A stock market trading floor is a familiar sight filled with lots of activity designed to earn investors money. Scottrade rightly compares it to an auction house: here, it’s the buying, selling and trading of money invested by people into a business or enterprise that’s gone “public,” with the hope of earning them some financial returns depending on the organization’s ultimate success. When you purchase stocks (also called securities), you become a stockholder, a shareholder, with a small piece of ownership in a corporation. When that corporation makes money, you earn a profit according to the amount of funds you’ve invested.
The stock market is similar to the way we deposit money into a bank or credit union to earn interest; no average savings account will do. We want to find the product that gives us the best dividend yield on our investment. When placing money into stocks, the same principle applies — we like to pick ones with a proven track record of returning its investors a high return on the money they stake, or entrust, in a given company.
There are major stock markets all over the world where stocks and commodities are traded.
Before investing, there are two basic stocks to understand in the stock market today: common and preferred.
1. Common stocks. These comprise the majority of stocks held by people. A common share represents what we mentioned earlier: a small slice of ownership in an organization. So, while you won’t be able to make major decisions at Facebook, your purchase of stock in the company gives you dividends, and, according to Investopedia, voting rights, i.e. one vote per share to elect company board members.
There’s a great benefit to buying common stocks. They return higher yields than other savings and investment accounts. However, there are risks involved. For instance, if a company files bankruptcy or shuts down, common stock holders aren’t paid their dividends until creditors, bondholders and preferred shareholders receive their money, Investopedia says.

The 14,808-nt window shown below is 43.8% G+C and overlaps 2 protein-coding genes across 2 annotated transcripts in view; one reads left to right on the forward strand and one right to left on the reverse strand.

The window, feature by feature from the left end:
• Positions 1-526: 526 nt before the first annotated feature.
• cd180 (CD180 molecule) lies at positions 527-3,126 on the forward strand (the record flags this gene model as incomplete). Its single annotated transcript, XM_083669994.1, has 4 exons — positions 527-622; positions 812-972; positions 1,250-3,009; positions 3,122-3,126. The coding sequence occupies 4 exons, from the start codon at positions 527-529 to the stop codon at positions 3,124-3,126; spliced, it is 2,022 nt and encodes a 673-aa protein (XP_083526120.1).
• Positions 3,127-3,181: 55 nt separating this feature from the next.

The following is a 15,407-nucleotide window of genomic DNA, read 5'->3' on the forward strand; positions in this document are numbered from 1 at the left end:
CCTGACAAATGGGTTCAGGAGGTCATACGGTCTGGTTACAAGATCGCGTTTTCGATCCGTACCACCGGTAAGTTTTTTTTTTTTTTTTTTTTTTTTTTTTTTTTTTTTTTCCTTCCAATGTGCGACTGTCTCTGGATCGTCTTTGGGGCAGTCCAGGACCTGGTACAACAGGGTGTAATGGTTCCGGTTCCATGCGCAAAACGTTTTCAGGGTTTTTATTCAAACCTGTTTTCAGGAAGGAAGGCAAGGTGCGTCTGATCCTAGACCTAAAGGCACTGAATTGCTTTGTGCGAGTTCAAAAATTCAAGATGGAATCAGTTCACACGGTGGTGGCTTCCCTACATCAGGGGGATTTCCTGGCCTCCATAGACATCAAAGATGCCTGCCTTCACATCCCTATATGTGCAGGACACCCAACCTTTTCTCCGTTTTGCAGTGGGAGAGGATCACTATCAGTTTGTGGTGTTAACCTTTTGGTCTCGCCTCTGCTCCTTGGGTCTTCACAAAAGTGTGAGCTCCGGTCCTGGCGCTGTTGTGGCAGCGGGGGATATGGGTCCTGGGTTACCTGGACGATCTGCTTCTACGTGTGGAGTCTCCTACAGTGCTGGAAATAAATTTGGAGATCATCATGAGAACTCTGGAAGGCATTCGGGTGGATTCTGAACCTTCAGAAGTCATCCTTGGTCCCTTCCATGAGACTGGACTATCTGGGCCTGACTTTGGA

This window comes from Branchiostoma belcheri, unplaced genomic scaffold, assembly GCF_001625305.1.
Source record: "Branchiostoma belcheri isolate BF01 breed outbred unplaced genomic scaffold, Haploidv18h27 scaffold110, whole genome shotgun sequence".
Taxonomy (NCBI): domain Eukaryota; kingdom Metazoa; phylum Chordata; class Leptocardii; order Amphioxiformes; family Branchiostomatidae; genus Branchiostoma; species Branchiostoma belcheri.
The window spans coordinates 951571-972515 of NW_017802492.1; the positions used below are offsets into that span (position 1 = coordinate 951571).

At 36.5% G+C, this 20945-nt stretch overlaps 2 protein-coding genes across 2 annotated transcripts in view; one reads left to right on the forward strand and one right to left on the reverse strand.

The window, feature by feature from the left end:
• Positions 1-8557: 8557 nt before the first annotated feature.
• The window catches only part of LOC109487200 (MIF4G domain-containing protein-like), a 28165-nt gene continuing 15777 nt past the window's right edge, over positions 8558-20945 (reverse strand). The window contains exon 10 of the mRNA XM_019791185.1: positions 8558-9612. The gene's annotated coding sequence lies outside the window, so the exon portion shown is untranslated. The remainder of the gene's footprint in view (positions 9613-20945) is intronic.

2. Preferred stocks. When looking at a stock market watch or stock market report online or on TV, you’ll often hear how stock in X or Y company has gone up or down. That’s because common stocks are variable — they fluctuate according to market conditions. With preferred stocks, dividends are fixed. Sort of like what you’d get with interest rates on a CD, for example, your returns on a preferred piece of stock won’t decrease. You’ll also be one of the preferred stock holders to be paid out before common stock holders if the company you’ve invested in has closed or liquidated. With that in mind, preferred stocks don’t give you voting rights.
Stocks should not be confused with commodities. A stock is essentially a document — a piece of paper — signifying your part ownership in an enterprise. A commodity is a basic good considered of equal worth regardless of its producer. Commodities can be coffee beans, aluminum or gold. Investing money in them is investing money in the physical item. With stocks, you invest in a company, which is not a commodity.
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